Evolution is the result of environmental pressures that force species to adapt, and few environments exert pressures like the Chernobyl exclusion zone. A new study has revealed evolution in action, as frogs inside the radioactive zone appear to turn blacker than those outside the zone.
The explosion at the Chernobyl nuclear power plant in 1986 released a huge amount of radioactive material into the environment, and it is now at the center of an exclusion zone covering 1,000 square miles (2,600 square kilometers). If there is one of the worst disasters that humans have ever unleashed on the world, it is that the area has become a nature reserve that is home to a number of species.
This unique environment offers scientists an unprecedented glimpse into a microcosm of nature – in this case, evolution. How can animals within the exclusion zone adapt to the higher radiation levels in their environment?
In 2016, the new study team found some eastern tree frogs in the Chernobyl exclusion zone that were black rather than their usual bright green color. The researchers wondered if this was the result of natural selection from the higher radiation in the area.
To investigate, the team returned for follow-up studies over the next few years, collecting more than 200 eastern tree frogs from 12 lakes with varying levels of radioactive contamination, including four sites outside the zone for comparison.
And sure enough, they found that the closer the frogs lived to areas with high levels of radiation, the darker they were. Those people living inside the exclusion zone were an average of 43.6% darker than those outside, with some of them almost pitch black.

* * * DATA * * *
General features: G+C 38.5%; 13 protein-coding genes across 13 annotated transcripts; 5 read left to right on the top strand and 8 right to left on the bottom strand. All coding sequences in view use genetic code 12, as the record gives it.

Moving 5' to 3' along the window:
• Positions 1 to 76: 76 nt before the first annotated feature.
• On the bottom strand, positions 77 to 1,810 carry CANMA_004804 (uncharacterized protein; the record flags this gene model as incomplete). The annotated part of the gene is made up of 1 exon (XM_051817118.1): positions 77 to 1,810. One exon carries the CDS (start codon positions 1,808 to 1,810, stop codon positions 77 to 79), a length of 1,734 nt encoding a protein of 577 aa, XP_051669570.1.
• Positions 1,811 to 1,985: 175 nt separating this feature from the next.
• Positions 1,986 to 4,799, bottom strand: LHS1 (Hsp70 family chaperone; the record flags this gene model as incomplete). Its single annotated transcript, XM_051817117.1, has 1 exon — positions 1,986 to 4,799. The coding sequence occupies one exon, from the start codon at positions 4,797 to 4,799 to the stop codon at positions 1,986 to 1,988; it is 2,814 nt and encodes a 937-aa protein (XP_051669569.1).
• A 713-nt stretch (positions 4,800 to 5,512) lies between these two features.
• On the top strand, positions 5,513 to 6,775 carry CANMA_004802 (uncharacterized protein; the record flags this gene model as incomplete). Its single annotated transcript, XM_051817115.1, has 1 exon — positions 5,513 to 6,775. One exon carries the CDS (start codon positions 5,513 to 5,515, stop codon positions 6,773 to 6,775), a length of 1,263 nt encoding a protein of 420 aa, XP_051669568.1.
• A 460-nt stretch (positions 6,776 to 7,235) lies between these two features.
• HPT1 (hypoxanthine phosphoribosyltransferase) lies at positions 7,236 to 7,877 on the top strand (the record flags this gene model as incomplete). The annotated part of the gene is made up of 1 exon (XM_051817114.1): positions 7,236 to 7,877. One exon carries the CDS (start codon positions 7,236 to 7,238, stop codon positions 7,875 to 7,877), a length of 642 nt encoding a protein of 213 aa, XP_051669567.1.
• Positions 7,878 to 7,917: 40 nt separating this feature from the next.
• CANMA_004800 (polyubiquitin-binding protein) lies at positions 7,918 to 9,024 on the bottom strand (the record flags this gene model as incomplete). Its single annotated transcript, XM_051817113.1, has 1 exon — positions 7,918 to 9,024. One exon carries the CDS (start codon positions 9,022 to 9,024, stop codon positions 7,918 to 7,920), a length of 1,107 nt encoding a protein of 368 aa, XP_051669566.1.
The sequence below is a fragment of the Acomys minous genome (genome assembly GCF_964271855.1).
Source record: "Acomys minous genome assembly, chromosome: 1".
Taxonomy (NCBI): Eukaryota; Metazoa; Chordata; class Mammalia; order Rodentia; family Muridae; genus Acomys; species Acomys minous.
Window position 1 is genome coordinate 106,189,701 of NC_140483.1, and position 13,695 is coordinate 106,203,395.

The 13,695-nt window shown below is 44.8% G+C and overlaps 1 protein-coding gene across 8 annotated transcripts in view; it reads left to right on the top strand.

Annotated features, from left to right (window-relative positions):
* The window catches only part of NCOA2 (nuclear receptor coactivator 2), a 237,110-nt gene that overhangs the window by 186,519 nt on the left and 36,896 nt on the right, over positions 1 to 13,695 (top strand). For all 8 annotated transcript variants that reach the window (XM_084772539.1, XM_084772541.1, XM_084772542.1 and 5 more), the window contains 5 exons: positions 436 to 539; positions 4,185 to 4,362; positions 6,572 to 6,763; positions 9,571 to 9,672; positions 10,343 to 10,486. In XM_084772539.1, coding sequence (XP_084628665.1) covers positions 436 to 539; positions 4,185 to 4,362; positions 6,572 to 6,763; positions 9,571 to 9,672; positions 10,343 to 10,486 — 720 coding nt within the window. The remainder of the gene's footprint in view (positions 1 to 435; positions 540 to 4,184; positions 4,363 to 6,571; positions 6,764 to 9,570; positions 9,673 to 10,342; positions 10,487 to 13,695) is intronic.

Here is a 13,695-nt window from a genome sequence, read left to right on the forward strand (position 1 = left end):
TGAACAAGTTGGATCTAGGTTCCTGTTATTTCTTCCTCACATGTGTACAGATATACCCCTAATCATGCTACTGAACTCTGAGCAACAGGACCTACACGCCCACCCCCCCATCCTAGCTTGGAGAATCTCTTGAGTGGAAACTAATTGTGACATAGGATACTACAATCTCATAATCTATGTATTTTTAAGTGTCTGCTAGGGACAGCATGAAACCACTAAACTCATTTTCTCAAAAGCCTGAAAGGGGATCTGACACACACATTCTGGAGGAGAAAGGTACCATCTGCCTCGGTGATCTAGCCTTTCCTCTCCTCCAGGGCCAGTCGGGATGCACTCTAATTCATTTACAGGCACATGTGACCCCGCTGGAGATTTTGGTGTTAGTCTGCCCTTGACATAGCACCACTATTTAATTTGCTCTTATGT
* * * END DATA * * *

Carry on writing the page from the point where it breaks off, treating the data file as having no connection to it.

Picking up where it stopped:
Why would this environment make the frogs black? The team says that melanin, the pigment that darkens the skin of animals, works to reduce cell damage caused by radiation. Normally this is UV radiation from the Sun, but it has also been shown to protect against ionizing radiation such as that present in Chernobyl. This means that people with darker skin will be less likely to experience cell damage after exposure to radiation.
The team hypothesizes that at the time of the accident, the frogs in the area that happened to be darker suddenly had an advantage at the new edges of that environment, meaning they were more likely to survive and reproduce. After three and a half decades and more than 10 generations of frogs, dark skin is now the norm in the exclusion zone.
It’s a fascinating little case study in evolution, and further work could help scientists better understand the effects of nuclear disasters and how ecosystems can recover.
The research was published in the journal Evolutionary Applications.
Source: The Conversation